BrainTrust Query: An Inconvenient Truth About Bad Customer Service
Commentary by Doug Stephens,
President, Retail Prophet
Through a special arrangement, presented here for
discussion is a summary of a current article from the Retail Prophet Consulting
Bad customer service may take years to prove fatal but the eventual outcome
is almost always corporate extinction. Surprisingly, very few companies turn
these negative situations around and improve their customer service position.
And as counter-intuitive as it seems, many act like they don’t even care.
It’s a lot like global warming.
Most would agree that the world’s climate is changing. With this
change we are seeing devastating impacts on the planet’s ability to sustain
itself. Unchecked, the problem will almost certainly eradicate life on earth.
why have we done so little to reverse the trend? I mean the survival of the
planet is a pretty big deal!
According to Dan Ariely, a professor of psychology
at Duke University and author of the bestselling book, Predictably Irrational,
there are three primary reasons for our apparent apathy when it comes to problems
like global warming:
- The problem seems simply too large for any one of us to comprehend solving.
- It’s a problem that threatens future rather than immediate devastation.
- Lastly, we have trouble visualizing how the little things we do as individuals
(like using more energy efficient light bulbs or recycling) contribute to
solving the seemingly insurmountable problem so we don’t become emotionally
invested in the solution.
This same holds true with systemically bad customer service. Despite leadership
droning on about the need for improvement, front-line staff often sees the
problem as too large, too complex and beyond their individual capacity to correct.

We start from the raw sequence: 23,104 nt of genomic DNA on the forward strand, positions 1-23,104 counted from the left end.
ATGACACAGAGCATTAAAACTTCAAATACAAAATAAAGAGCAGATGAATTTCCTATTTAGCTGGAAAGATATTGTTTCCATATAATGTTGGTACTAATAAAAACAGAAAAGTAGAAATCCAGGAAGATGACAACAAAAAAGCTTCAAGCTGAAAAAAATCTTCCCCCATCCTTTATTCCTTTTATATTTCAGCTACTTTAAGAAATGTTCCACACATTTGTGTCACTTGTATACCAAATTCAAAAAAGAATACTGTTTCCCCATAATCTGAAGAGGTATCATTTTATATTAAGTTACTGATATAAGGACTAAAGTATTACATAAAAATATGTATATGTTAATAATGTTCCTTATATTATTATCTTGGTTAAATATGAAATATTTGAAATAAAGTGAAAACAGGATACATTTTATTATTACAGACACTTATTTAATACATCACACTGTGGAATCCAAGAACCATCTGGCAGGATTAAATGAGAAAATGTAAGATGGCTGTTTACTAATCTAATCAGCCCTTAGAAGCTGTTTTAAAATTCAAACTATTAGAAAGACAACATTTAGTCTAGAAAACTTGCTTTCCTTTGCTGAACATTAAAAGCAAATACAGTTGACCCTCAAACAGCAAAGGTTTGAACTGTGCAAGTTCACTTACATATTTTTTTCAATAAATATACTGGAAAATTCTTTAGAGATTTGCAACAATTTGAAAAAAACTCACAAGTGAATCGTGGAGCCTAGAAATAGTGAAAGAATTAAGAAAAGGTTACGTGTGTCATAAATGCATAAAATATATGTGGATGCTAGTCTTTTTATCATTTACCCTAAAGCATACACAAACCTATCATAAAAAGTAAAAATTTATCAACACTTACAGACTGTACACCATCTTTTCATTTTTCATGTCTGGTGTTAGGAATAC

Perhaps no other automobile has become as synonymous
with the environmental movement as the Toyota Prius. It seems safe to assume,
therefore, that people who own a Prius are more environmentally conscious than
those of us who don’t.
However, there’s no credible evidence of any correlation between driving
a Prius and having an elevated environmental consciousness. Prius owners are
much like the rest of us. They don’t exercise any more day-to-day concern
for the planet than we do. In fact, one study concluded that a mere 27 percent
of Prius owners made the choice based on concern for the environment — most
drive one to save money. Nonetheless, we infer from their choice of
vehicle that they actually care more about the environment than they
So, what if we took this idea of inference a step further? What
if you could define specific actions that if performed, would infer to customers
that your employees appreciate them, even if they don’t? What if we
stopped talking about customer service and simply programmed specific events
into the store experience that makes even the least engaged staff member seem to
actually care about the customer?
As a guest, I don’t know if the bellhop
really cares about me. If they hold the door and smile, I’ll infer that
they care. I don’t care
if the sales associate really values my business. If they shake my hand and
thank me, I’ll infer that they appreciate me. That’s good enough.
as for emotional engagement from staff, it’s commonly accepted
that what we do affects how we feel. Change the behavior and you’ll change
the emotion. It follows then that if you get staff consistently doing things
along the path to purchase that clearly indicate caring for your customers,
eventually those same staff will care about customers.
There may also be staff
who choose not to come along for the ride but, trust me, with a clearly defined
set of actions on the path to purchase, they’ll
stand out like a Hummer in a sea of hybrids!
Discussion Questions: Is it possible for retailers
to create the impression of caring for customers through specific actions?
What do you think of the suggestions offered in the article?